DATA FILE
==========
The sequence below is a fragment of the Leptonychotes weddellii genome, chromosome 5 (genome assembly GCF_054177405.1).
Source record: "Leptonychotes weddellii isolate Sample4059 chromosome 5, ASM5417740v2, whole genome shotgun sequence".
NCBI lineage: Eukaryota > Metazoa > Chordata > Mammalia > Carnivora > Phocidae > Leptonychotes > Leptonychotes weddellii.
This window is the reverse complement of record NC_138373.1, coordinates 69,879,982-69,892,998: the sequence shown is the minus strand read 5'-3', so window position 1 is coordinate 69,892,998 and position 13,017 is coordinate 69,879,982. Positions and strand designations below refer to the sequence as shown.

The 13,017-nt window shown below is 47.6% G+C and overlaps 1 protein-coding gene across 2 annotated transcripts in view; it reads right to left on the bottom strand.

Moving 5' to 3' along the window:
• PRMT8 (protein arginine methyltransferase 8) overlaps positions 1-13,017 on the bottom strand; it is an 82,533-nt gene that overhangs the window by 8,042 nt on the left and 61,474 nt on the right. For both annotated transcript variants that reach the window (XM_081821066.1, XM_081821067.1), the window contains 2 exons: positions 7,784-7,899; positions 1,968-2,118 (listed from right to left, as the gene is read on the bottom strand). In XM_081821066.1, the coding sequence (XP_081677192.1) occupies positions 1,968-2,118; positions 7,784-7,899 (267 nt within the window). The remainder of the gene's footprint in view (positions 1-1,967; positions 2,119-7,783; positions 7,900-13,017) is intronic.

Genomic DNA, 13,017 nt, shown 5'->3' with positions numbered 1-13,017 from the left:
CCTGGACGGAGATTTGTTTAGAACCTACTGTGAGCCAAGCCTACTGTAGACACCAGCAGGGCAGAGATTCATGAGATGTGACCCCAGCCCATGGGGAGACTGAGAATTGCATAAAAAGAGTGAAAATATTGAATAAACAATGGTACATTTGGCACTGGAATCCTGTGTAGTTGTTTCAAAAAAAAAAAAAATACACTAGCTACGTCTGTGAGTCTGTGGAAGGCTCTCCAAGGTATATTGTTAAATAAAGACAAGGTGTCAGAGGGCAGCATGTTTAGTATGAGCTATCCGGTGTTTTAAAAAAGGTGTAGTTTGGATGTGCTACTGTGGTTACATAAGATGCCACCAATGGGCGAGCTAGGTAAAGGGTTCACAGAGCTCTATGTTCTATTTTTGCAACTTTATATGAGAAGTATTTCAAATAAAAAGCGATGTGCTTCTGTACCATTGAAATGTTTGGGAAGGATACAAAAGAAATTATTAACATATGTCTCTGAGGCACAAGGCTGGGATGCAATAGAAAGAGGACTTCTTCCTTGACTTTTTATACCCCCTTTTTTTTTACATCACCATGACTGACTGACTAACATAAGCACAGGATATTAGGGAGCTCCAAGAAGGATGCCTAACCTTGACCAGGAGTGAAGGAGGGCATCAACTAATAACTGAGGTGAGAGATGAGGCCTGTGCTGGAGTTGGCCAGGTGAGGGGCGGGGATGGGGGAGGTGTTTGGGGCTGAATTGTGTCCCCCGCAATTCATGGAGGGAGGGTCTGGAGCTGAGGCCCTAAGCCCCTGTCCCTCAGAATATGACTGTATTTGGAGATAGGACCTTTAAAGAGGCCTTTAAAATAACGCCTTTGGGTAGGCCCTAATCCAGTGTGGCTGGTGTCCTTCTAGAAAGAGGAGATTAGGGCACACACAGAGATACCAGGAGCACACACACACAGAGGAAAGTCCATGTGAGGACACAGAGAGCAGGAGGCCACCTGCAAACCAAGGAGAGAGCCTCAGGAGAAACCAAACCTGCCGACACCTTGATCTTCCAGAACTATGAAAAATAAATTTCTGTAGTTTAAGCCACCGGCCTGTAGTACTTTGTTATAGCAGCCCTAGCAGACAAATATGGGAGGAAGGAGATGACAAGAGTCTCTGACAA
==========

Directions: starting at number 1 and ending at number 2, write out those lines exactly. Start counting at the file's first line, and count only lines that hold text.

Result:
The sequence below is a fragment of the Leptonychotes weddellii genome, chromosome 5 (genome assembly GCF_054177405.1).
Source record: "Leptonychotes weddellii isolate Sample4059 chromosome 5, ASM5417740v2, whole genome shotgun sequence".